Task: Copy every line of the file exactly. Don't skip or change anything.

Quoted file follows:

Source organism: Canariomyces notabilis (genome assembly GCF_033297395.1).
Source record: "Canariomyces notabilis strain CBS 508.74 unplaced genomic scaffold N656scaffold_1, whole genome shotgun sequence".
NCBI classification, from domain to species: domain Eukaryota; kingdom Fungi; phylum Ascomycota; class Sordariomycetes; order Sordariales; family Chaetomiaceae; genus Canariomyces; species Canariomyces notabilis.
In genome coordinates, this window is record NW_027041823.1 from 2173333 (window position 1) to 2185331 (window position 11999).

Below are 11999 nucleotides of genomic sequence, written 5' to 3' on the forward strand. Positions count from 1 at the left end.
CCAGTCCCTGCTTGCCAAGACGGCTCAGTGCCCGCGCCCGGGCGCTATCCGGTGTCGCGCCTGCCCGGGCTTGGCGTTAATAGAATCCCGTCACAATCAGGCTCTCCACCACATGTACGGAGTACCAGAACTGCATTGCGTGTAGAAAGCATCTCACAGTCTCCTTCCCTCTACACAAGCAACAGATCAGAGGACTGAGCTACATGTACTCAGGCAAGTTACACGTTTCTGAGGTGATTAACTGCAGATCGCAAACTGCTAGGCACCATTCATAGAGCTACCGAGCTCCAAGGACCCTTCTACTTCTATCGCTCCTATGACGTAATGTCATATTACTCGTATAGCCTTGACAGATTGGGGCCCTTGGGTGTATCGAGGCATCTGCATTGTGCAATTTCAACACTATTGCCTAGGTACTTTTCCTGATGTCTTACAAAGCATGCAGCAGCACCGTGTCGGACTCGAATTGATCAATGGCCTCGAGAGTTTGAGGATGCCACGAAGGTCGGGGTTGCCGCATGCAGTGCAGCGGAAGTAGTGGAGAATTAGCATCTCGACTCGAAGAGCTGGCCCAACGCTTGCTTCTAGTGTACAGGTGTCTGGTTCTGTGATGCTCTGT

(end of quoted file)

Source organism: Canariomyces notabilis (genome assembly GCF_033297395.1).
Source record: "Canariomyces notabilis strain CBS 508.74 unplaced genomic scaffold N656scaffold_1, whole genome shotgun sequence".
NCBI classification, from domain to species: domain Eukaryota; kingdom Fungi; phylum Ascomycota; class Sordariomycetes; order Sordariales; family Chaetomiaceae; genus Canariomyces; species Canariomyces notabilis.
In genome coordinates, this window is record NW_027041823.1 from 2173333 (window position 1) to 2185331 (window position 11999).

Below are 11999 nucleotides of genomic sequence, written 5' to 3' on the forward strand. Positions count from 1 at the left end.
CCAGTCCCTGCTTGCCAAGACGGCTCAGTGCCCGCGCCCGGGCGCTATCCGGTGTCGCGCCTGCCCGGGCTTGGCGTTAATAGAATCCCGTCACAATCAGGCTCTCCACCACATGTACGGAGTACCAGAACTGCATTGCGTGTAGAAAGCATCTCACAGTCTCCTTCCCTCTACACAAGCAACAGATCAGAGGACTGAGCTACATGTACTCAGGCAAGTTACACGTTTCTGAGGTGATTAACTGCAGATCGCAAACTGCTAGGCACCATTCATAGAGCTACCGAGCTCCAAGGACCCTTCTACTTCTATCGCTCCTATGACGTAATGTCATATTACTCGTATAGCCTTGACAGATTGGGGCCCTTGGGTGTATCGAGGCATCTGCATTGTGCAATTTCAACACTATTGCCTAGGTACTTTTCCTGATGTCTTACAAAGCATGCAGCAGCACCGTGTCGGACTCGAATTGATCAATGGCCTCGAGAGTTTGAGGATGCCACGAAGGTCGGGGTTGCCGCATGCAGTGCAGCGGAAGTAGTGGAGAATTAGCATCTCGACTCGAAGAGCTGGCCCAACGCTTGCTTCTAGTGTACAGGTGTCTGGTTCTGTGATGCTCTGT